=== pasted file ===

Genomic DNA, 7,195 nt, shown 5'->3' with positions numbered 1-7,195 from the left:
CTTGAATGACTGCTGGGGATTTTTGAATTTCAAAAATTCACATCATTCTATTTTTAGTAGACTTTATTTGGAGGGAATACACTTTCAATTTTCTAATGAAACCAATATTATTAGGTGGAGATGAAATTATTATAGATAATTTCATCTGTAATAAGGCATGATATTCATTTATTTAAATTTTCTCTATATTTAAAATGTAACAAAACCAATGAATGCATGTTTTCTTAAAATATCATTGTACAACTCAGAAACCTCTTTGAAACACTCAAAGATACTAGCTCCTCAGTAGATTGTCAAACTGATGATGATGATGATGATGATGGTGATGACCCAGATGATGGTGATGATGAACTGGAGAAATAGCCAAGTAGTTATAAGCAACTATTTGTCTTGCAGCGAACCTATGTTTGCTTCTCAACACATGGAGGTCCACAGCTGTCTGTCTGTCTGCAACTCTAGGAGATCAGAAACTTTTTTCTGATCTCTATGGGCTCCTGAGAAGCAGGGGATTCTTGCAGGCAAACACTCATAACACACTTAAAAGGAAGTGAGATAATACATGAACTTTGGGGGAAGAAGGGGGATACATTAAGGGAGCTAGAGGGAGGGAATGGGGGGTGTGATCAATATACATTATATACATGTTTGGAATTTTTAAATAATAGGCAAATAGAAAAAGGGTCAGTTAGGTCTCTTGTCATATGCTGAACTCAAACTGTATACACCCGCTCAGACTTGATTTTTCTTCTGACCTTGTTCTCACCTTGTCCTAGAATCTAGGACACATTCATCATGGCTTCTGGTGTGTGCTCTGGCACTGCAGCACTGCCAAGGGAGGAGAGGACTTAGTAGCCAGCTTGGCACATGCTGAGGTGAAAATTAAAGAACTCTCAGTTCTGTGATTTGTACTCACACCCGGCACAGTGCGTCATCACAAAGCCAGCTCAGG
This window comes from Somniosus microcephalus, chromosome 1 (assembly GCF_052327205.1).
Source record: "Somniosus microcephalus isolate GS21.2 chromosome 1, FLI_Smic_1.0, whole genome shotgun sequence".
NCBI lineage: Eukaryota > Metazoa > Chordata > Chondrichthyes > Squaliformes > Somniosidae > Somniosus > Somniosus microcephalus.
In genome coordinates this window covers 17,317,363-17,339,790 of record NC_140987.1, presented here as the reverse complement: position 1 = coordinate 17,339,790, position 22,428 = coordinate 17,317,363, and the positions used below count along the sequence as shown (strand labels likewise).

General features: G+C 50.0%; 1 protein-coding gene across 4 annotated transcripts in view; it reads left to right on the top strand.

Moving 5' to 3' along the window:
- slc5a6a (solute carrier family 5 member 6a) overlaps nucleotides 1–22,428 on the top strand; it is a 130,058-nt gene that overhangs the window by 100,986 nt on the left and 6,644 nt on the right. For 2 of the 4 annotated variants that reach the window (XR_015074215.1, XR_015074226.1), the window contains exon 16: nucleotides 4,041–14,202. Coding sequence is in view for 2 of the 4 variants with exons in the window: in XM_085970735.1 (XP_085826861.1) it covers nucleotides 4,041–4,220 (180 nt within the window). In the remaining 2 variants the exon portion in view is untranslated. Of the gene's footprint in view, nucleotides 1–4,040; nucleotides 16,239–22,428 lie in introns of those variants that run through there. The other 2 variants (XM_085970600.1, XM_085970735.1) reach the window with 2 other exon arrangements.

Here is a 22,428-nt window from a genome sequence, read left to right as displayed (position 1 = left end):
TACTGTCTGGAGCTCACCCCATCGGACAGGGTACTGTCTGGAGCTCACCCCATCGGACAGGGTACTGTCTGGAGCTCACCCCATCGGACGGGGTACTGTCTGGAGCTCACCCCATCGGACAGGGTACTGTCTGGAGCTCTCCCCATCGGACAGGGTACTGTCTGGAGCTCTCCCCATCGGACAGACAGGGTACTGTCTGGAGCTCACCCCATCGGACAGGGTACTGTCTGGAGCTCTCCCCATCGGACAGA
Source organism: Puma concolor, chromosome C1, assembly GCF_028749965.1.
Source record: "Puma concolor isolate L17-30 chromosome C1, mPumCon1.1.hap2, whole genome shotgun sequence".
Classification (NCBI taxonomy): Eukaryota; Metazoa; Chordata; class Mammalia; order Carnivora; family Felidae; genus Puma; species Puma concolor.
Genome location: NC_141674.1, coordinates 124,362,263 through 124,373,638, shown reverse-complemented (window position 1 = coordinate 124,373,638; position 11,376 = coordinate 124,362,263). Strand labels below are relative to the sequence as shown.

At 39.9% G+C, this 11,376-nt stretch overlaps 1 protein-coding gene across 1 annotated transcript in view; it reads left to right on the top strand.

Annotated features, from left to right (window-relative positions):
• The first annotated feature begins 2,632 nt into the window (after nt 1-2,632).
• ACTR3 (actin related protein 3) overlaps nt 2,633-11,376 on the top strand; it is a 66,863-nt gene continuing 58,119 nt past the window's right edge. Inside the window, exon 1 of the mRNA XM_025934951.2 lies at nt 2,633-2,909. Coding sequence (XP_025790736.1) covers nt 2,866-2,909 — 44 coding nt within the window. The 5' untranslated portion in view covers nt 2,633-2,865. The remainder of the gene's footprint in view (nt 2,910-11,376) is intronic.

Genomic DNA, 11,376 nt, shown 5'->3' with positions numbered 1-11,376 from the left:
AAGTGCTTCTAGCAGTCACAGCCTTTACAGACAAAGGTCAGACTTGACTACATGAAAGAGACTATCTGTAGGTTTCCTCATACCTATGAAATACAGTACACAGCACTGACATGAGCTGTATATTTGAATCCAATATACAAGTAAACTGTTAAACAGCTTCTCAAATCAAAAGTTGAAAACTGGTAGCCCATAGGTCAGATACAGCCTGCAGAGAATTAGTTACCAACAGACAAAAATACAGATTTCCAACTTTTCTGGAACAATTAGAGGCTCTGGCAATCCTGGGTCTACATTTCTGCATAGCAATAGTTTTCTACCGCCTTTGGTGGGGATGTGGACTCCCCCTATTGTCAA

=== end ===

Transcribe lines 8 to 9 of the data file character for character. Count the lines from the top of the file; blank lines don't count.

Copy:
Moving 5' to 3' along the window:
- slc5a6a (solute carrier family 5 member 6a) overlaps nucleotides 1–22,428 on the top strand; it is a 130,058-nt gene that overhangs the window by 100,986 nt on the left and 6,644 nt on the right. For 2 of the 4 annotated variants that reach the window (XR_015074215.1, XR_015074226.1), the window contains exon 16: nucleotides 4,041–14,202. Coding sequence is in view for 2 of the 4 variants with exons in the window: in XM_085970735.1 (XP_085826861.1) it covers nucleotides 4,041–4,220 (180 nt within the window). In the remaining 2 variants the exon portion in view is untranslated. Of the gene's footprint in view, nucleotides 1–4,040; nucleotides 16,239–22,428 lie in introns of those variants that run through there. The other 2 variants (XM_085970600.1, XM_085970735.1) reach the window with 2 other exon arrangements.